Court Sides with Gaming Industry in Landmark Australian Pokies Case

Posted on: February 4, 2018, 05:00h. 

Last updated on: February 3, 2018, 07:48h.

Crown Resorts and Aristocrat are breathing a sigh of relief after an Australian judge rejected claims by a former gambling addict that one of Aristocrat’s pokies (slot machines) was designed to deceive players.

Australia pokies lawsuit
Shonica Guy lost her case against Crown Resorts and Aristocrat over whether the Dolphin Treasure slot machine was designed to deceive players. (Image: AAP)

The Federal Court of Australia found that the popular poker machine Dolphin Treasure did not break any laws, despite claims by Shonica Guy that both the casino and the game’s manufacturer tried to manipulate players with unrealistic expectations about the game.

Guy filed the lawsuit last September against Crown Resorts and Aristocrat, saying she had lost 14 years of her life to a gambling addiction. Her hope was that the lawsuit could lay some culpability for problem gambling at the feet of the gaming industry.

“For too long now, we have been told we are the only ones to blame for pokies addiction,” she said when filing the lawsuit.

Guy Targeted Slots Features as Misleading

Guy charged that Dolphin Treasure used several tricks to con players into thinking their chances were better than they were. Her legal team pointed out that adding more symbols to the final of the game’s five reels and making losses frequently look like near misses were among the deceptive practices designed to trick players into chasing jackpots.

But while Justice Debbie Mortimer found some aspects of Guy’s claim compelling, overall, she did not agree that the gaming firms had done anything wrong.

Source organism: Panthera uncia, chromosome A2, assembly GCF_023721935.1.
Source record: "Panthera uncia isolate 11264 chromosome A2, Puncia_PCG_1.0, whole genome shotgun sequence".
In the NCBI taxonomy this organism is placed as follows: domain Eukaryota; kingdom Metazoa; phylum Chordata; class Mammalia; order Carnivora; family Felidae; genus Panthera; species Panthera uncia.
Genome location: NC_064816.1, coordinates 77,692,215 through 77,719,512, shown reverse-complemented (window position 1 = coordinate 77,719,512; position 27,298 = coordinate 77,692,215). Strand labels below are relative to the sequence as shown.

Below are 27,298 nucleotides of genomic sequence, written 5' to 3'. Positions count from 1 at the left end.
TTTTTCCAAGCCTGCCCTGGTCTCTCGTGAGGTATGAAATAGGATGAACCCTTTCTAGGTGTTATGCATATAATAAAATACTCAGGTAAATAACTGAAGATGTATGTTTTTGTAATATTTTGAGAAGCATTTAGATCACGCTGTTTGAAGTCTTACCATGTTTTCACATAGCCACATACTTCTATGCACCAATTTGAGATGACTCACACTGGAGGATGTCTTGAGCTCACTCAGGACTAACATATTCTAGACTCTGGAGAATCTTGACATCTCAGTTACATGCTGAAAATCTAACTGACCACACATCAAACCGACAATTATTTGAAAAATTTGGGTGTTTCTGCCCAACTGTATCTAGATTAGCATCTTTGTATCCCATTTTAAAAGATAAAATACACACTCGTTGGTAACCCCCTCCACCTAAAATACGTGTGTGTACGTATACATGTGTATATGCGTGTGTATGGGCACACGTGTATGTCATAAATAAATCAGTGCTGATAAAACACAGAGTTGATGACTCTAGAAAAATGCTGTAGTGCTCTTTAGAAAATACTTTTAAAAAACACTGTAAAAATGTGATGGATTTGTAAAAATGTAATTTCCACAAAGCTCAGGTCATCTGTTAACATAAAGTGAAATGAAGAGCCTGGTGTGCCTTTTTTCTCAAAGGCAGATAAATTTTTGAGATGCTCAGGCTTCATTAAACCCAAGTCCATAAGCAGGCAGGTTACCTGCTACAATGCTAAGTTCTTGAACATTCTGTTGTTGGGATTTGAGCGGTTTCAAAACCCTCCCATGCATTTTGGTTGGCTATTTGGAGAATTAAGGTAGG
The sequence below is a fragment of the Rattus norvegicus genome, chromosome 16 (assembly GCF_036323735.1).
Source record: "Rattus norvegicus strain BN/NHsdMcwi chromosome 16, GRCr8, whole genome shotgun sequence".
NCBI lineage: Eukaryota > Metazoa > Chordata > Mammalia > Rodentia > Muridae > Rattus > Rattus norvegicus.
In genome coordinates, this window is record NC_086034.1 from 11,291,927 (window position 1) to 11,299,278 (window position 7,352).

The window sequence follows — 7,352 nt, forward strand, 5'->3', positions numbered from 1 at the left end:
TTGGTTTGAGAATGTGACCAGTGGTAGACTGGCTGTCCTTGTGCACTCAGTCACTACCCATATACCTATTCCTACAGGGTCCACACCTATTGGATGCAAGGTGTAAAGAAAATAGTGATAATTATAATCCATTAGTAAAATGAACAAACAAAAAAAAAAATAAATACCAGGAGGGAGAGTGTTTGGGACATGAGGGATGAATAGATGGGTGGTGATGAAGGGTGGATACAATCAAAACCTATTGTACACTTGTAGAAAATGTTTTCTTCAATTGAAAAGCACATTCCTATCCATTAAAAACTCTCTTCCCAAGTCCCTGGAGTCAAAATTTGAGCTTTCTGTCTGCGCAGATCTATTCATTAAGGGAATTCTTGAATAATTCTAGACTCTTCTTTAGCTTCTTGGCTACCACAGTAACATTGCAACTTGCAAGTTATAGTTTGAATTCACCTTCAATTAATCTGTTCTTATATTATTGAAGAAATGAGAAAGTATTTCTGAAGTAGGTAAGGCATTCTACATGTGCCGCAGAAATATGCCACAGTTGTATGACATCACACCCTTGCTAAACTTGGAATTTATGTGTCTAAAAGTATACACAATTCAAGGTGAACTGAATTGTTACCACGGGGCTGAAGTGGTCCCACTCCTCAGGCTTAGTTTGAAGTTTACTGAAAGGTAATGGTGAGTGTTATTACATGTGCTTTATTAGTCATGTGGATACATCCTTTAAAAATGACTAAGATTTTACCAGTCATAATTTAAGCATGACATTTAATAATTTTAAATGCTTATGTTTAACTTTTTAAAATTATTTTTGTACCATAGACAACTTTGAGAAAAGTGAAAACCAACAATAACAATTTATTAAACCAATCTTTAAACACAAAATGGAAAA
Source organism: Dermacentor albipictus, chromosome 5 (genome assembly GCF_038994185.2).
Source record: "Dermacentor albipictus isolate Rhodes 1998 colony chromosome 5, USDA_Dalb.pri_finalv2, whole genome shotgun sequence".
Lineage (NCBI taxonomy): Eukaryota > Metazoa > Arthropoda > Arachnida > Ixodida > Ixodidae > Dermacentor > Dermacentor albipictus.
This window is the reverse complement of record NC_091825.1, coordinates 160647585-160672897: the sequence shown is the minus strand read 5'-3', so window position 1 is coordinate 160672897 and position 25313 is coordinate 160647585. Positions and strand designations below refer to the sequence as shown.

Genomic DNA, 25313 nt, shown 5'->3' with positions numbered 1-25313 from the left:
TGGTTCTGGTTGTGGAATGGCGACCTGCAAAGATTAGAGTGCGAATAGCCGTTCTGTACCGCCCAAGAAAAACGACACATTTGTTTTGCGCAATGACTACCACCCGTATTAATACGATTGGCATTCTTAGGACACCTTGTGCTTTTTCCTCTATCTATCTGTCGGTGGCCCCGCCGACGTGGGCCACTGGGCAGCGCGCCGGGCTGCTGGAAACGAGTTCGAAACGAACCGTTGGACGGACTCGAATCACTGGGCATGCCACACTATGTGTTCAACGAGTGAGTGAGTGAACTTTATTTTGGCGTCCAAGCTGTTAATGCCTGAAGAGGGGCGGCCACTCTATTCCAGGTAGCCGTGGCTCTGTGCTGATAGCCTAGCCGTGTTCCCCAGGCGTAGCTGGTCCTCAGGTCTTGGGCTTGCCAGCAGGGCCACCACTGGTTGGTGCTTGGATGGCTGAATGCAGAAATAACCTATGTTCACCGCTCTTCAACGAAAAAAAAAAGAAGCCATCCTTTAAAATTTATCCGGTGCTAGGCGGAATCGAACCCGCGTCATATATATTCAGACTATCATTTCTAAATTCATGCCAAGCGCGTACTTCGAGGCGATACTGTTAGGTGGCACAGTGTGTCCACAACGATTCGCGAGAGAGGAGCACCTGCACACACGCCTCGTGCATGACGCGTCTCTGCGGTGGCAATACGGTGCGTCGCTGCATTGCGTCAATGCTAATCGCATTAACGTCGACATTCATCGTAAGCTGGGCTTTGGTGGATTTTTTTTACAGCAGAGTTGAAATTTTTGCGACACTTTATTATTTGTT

For instance, Justice Mortimer agreed that the return to player figure of 87.8 percent posted on the machine might be confusing to players, as the average gambler could get the impression that they would win back that percentage on an average session, when in reality, that figure included rare jackpots that a typical player might never hit.

But Justice Mortimer also said that this impression wouldn’t last long once someone started playing.

“Any such impression formed would be dispelled as soon as she or he actually starts gambling and the randomness of the operation of the machine and returns become apparent,” she said.

Ultimately, Justice Mortimer found that the machines were a pretty standard form of gambling, something that wasn’t on trial.

“It is not part of the court’s task to characterize gambling as a desirable or undesirable activity,” she said.

Case Could Be Just the Beginning

For Aristocrat, the ruling was a vindication of their behavior as a slots manufacturer.

“As we have said throughout, Aristocrat is a high-integrity business that takes our regulatory obligations extremely seriously,” the company said in a statement to the stock market following the ruling.

While the case did not go Guy’s way, she said that she hoped it “could lead to a better way forward.” And while the industry may have won this case, Monash University professor of public health Charles Livingstone says it may be only the beginning of a long process in Australia.

“This, to me, is like the beginning of the issues around tobacco control,” Livingstone told The Sydney Morning Herald. “It took 50 years or so, through a series of court cases and other actions for the harms of tobacco to be properly addressed, and I think this will be the first of what will be many decisions made by the courts that will reflect on this.”